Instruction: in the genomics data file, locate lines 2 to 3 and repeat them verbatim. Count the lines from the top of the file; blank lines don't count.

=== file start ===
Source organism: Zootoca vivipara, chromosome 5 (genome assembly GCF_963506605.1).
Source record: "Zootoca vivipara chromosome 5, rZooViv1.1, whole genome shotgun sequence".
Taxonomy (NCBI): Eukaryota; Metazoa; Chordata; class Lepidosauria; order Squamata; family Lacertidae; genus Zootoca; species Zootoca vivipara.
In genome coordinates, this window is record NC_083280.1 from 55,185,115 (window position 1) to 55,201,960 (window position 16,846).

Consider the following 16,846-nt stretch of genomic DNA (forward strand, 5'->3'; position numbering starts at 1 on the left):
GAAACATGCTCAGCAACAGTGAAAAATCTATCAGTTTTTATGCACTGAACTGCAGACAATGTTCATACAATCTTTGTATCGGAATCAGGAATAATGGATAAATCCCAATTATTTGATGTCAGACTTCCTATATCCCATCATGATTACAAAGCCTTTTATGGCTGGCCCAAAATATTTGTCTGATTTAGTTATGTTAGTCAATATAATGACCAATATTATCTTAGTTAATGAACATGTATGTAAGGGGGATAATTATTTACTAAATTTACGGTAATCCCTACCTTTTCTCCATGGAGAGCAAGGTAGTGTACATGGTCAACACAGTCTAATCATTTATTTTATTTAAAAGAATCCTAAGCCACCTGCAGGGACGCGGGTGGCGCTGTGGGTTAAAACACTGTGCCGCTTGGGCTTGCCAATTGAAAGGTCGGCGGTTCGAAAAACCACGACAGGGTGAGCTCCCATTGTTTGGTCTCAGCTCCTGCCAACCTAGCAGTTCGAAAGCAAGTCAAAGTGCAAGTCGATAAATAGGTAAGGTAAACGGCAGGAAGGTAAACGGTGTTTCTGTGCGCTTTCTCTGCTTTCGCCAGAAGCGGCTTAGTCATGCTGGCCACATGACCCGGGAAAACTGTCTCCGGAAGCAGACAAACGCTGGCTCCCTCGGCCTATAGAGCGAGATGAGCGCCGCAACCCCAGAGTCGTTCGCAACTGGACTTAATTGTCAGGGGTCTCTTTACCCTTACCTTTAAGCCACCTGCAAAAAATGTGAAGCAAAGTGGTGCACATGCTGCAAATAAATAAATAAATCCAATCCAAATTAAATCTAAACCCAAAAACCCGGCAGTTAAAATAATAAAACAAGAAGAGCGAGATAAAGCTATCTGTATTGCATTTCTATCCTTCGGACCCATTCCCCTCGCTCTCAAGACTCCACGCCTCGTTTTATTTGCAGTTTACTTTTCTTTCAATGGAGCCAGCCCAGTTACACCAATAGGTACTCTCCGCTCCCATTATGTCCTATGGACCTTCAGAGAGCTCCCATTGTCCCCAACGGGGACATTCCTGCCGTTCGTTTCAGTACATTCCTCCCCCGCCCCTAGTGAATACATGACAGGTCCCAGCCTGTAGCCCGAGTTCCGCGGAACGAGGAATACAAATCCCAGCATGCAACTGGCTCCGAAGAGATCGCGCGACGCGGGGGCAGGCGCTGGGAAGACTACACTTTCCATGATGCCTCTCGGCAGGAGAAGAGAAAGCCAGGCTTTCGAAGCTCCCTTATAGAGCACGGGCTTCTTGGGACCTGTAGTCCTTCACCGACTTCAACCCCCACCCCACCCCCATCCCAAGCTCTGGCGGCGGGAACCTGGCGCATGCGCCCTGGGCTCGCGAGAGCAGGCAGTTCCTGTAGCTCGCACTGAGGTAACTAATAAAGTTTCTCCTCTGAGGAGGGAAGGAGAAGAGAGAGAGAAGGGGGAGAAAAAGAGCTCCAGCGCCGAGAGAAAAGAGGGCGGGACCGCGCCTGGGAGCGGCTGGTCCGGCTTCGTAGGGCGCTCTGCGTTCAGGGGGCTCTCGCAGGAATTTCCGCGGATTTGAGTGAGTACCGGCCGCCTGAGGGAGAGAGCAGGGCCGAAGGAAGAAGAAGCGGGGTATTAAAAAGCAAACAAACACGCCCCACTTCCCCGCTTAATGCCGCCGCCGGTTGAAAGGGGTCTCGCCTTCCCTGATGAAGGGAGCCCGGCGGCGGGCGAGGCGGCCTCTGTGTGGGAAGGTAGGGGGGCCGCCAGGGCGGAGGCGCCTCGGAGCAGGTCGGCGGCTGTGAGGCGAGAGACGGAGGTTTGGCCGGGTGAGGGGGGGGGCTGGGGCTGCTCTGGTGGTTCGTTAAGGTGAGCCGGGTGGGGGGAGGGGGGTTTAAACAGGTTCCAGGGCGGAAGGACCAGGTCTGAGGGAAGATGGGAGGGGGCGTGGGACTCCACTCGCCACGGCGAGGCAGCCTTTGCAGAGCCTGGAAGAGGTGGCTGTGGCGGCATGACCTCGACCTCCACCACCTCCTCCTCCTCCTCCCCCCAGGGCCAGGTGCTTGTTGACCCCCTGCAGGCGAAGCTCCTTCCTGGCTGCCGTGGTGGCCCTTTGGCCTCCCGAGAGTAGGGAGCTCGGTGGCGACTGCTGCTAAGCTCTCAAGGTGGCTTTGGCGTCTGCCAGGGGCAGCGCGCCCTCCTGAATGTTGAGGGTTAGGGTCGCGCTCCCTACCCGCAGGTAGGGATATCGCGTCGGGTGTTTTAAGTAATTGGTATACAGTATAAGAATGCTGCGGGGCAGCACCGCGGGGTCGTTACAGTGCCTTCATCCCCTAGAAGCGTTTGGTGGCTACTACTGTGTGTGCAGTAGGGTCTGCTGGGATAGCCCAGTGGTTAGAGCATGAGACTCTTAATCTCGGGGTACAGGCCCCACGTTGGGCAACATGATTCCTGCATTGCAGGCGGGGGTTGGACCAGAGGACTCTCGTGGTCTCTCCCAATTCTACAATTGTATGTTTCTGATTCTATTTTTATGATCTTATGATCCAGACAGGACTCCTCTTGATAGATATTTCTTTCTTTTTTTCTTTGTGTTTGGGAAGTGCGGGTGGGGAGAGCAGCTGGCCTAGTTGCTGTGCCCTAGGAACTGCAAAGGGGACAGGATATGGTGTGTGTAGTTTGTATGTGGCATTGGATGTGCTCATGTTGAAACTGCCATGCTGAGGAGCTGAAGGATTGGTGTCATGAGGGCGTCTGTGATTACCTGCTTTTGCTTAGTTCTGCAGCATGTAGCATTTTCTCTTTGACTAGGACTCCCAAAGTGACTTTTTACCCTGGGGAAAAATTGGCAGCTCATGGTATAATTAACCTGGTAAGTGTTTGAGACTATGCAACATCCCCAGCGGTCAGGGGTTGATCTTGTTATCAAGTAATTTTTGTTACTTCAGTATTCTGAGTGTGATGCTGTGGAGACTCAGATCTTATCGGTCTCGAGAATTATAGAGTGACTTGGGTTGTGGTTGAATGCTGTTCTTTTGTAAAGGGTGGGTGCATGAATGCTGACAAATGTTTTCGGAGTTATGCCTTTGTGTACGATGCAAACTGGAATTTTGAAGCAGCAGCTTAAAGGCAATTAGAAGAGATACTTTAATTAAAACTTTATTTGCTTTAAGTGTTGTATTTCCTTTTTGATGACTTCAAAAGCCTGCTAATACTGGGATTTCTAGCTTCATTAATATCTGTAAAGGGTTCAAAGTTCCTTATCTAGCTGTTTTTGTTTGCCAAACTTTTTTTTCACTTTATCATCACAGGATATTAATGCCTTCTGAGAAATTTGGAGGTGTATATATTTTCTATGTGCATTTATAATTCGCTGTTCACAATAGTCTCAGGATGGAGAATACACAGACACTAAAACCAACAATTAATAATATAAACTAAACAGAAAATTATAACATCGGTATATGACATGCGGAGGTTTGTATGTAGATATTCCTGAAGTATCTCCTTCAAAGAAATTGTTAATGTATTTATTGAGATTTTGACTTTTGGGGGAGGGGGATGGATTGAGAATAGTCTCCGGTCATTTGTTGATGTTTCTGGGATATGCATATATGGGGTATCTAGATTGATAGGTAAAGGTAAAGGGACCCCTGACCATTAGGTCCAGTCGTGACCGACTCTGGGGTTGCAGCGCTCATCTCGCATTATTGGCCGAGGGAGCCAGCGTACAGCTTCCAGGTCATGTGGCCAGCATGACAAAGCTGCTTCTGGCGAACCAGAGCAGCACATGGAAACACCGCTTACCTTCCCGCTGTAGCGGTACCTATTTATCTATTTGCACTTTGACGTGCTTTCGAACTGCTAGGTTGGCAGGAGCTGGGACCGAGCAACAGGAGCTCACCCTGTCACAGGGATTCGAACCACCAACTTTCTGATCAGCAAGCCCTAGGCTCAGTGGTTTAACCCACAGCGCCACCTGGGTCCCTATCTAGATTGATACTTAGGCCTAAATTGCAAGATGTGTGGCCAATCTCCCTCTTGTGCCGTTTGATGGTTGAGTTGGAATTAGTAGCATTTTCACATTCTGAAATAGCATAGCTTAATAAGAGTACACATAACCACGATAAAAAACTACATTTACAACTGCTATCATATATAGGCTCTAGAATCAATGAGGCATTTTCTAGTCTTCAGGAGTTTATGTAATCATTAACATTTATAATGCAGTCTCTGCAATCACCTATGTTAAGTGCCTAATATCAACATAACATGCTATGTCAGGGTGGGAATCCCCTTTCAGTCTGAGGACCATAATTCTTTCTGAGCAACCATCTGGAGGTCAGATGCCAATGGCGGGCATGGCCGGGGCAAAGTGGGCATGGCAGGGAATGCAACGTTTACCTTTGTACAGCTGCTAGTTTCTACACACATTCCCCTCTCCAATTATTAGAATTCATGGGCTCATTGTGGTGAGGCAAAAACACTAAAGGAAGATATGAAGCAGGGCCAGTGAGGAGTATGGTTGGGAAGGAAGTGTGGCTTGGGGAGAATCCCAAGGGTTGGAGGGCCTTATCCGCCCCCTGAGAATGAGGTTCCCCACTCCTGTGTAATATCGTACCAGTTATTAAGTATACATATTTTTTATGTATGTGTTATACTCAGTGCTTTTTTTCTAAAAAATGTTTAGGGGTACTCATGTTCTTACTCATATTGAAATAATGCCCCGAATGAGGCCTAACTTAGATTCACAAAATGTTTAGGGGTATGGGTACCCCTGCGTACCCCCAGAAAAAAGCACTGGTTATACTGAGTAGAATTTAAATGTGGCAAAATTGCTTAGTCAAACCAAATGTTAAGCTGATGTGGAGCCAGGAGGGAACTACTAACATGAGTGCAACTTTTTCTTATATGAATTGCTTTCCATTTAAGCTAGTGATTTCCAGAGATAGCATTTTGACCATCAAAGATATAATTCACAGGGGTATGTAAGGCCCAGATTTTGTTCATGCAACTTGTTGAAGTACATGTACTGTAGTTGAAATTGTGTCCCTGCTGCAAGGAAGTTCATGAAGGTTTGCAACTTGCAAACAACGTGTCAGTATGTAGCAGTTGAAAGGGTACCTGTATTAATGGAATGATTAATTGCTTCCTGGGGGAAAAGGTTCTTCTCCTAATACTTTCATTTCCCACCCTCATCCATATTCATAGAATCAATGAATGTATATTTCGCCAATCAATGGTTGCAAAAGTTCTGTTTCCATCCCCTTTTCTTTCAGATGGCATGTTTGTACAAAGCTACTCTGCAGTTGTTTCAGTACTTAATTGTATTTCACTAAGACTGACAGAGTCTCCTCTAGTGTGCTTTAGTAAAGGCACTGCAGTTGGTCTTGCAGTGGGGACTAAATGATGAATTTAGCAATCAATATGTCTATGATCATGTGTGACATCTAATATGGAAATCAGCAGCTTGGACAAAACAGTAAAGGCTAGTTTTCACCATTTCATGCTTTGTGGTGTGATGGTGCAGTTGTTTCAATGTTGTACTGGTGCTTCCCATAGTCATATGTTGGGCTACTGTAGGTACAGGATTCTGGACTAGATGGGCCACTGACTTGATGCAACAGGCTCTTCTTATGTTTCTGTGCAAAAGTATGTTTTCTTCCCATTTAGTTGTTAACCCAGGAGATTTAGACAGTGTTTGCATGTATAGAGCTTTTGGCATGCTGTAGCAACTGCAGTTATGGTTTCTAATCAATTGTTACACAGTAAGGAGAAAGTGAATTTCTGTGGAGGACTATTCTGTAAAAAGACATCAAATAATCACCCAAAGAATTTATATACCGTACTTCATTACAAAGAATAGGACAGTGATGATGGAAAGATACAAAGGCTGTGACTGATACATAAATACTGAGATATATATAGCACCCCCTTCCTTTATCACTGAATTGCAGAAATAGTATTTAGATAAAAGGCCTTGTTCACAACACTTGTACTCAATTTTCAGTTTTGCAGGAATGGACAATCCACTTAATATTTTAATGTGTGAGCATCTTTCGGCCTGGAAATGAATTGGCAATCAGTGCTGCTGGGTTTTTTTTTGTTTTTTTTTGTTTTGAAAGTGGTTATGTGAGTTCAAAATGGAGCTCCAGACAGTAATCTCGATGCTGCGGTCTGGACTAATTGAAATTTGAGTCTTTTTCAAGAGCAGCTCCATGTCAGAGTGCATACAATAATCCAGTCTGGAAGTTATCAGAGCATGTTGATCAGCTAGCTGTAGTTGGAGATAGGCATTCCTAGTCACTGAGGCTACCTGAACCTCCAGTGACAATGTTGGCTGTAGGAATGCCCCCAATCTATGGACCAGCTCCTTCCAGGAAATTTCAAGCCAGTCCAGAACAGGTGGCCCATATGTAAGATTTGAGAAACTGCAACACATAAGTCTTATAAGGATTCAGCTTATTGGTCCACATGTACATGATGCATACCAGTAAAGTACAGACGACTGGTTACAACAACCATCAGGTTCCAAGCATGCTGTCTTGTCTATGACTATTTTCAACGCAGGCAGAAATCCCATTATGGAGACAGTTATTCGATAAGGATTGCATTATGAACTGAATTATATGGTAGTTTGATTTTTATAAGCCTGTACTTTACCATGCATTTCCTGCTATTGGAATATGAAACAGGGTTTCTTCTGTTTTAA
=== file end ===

Source record: "Zootoca vivipara chromosome 5, rZooViv1.1, whole genome shotgun sequence".
Taxonomy (NCBI): Eukaryota; Metazoa; Chordata; class Lepidosauria; order Squamata; family Lacertidae; genus Zootoca; species Zootoca vivipara.